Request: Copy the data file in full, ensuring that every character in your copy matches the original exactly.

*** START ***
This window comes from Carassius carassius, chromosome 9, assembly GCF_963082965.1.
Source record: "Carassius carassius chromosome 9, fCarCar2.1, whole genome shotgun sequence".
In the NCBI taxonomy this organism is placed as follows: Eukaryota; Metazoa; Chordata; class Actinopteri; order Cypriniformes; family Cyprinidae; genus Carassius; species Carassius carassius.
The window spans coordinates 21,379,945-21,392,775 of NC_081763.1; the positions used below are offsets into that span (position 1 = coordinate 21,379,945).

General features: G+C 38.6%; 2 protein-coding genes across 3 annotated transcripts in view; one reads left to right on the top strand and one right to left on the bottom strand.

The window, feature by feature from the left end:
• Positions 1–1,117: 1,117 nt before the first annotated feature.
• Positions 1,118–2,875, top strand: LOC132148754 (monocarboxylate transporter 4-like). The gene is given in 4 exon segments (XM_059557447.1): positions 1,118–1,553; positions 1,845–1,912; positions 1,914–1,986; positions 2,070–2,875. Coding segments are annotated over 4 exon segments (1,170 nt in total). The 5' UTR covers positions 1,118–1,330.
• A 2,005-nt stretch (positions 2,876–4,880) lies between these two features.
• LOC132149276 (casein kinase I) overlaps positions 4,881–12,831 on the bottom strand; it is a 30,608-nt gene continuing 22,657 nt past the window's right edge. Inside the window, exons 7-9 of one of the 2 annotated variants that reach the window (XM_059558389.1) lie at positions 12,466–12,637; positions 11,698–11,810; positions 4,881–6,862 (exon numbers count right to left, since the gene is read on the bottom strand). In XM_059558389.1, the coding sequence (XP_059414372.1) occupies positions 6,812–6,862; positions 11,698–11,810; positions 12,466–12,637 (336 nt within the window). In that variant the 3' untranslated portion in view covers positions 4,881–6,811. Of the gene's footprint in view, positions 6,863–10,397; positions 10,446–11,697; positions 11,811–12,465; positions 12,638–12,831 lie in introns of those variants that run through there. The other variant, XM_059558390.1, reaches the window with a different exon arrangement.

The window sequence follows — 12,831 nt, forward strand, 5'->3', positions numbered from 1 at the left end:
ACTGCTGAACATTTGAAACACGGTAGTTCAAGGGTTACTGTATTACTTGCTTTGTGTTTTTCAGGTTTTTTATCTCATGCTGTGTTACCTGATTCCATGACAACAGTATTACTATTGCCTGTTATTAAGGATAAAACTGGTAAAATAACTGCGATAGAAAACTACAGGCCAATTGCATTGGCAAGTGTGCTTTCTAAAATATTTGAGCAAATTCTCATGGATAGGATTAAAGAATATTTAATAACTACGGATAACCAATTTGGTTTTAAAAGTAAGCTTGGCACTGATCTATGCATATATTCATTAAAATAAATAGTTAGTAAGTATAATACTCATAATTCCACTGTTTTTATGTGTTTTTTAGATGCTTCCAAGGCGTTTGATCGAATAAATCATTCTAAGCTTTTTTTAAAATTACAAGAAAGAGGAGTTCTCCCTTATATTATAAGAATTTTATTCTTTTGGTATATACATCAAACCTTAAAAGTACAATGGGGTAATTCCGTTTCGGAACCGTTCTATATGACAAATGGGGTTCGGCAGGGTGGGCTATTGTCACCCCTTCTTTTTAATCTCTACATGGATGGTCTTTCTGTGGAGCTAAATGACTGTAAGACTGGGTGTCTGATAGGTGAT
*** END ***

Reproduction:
This window comes from Carassius carassius, chromosome 9, assembly GCF_963082965.1.
Source record: "Carassius carassius chromosome 9, fCarCar2.1, whole genome shotgun sequence".
In the NCBI taxonomy this organism is placed as follows: Eukaryota; Metazoa; Chordata; class Actinopteri; order Cypriniformes; family Cyprinidae; genus Carassius; species Carassius carassius.
The window spans coordinates 21,379,945-21,392,775 of NC_081763.1; the positions used below are offsets into that span (position 1 = coordinate 21,379,945).

General features: G+C 38.6%; 2 protein-coding genes across 3 annotated transcripts in view; one reads left to right on the top strand and one right to left on the bottom strand.

The window, feature by feature from the left end:
• Positions 1–1,117: 1,117 nt before the first annotated feature.
• Positions 1,118–2,875, top strand: LOC132148754 (monocarboxylate transporter 4-like). The gene is given in 4 exon segments (XM_059557447.1): positions 1,118–1,553; positions 1,845–1,912; positions 1,914–1,986; positions 2,070–2,875. Coding segments are annotated over 4 exon segments (1,170 nt in total). The 5' UTR covers positions 1,118–1,330.
• A 2,005-nt stretch (positions 2,876–4,880) lies between these two features.
• LOC132149276 (casein kinase I) overlaps positions 4,881–12,831 on the bottom strand; it is a 30,608-nt gene continuing 22,657 nt past the window's right edge. Inside the window, exons 7-9 of one of the 2 annotated variants that reach the window (XM_059558389.1) lie at positions 12,466–12,637; positions 11,698–11,810; positions 4,881–6,862 (exon numbers count right to left, since the gene is read on the bottom strand). In XM_059558389.1, the coding sequence (XP_059414372.1) occupies positions 6,812–6,862; positions 11,698–11,810; positions 12,466–12,637 (336 nt within the window). In that variant the 3' untranslated portion in view covers positions 4,881–6,811. Of the gene's footprint in view, positions 6,863–10,397; positions 10,446–11,697; positions 11,811–12,465; positions 12,638–12,831 lie in introns of those variants that run through there. The other variant, XM_059558390.1, reaches the window with a different exon arrangement.

The window sequence follows — 12,831 nt, forward strand, 5'->3', positions numbered from 1 at the left end:
ACTGCTGAACATTTGAAACACGGTAGTTCAAGGGTTACTGTATTACTTGCTTTGTGTTTTTCAGGTTTTTTATCTCATGCTGTGTTACCTGATTCCATGACAACAGTATTACTATTGCCTGTTATTAAGGATAAAACTGGTAAAATAACTGCGATAGAAAACTACAGGCCAATTGCATTGGCAAGTGTGCTTTCTAAAATATTTGAGCAAATTCTCATGGATAGGATTAAAGAATATTTAATAACTACGGATAACCAATTTGGTTTTAAAAGTAAGCTTGGCACTGATCTATGCATATATTCATTAAAATAAATAGTTAGTAAGTATAATACTCATAATTCCACTGTTTTTATGTGTTTTTTAGATGCTTCCAAGGCGTTTGATCGAATAAATCATTCTAAGCTTTTTTTAAAATTACAAGAAAGAGGAGTTCTCCCTTATATTATAAGAATTTTATTCTTTTGGTATATACATCAAACCTTAAAAGTACAATGGGGTAATTCCGTTTCGGAACCGTTCTATATGACAAATGGGGTTCGGCAGGGTGGGCTATTGTCACCCCTTCTTTTTAATCTCTACATGGATGGTCTTTCTGTGGAGCTAAATGACTGTAAGACTGGGTGTCTGATAGGTGAT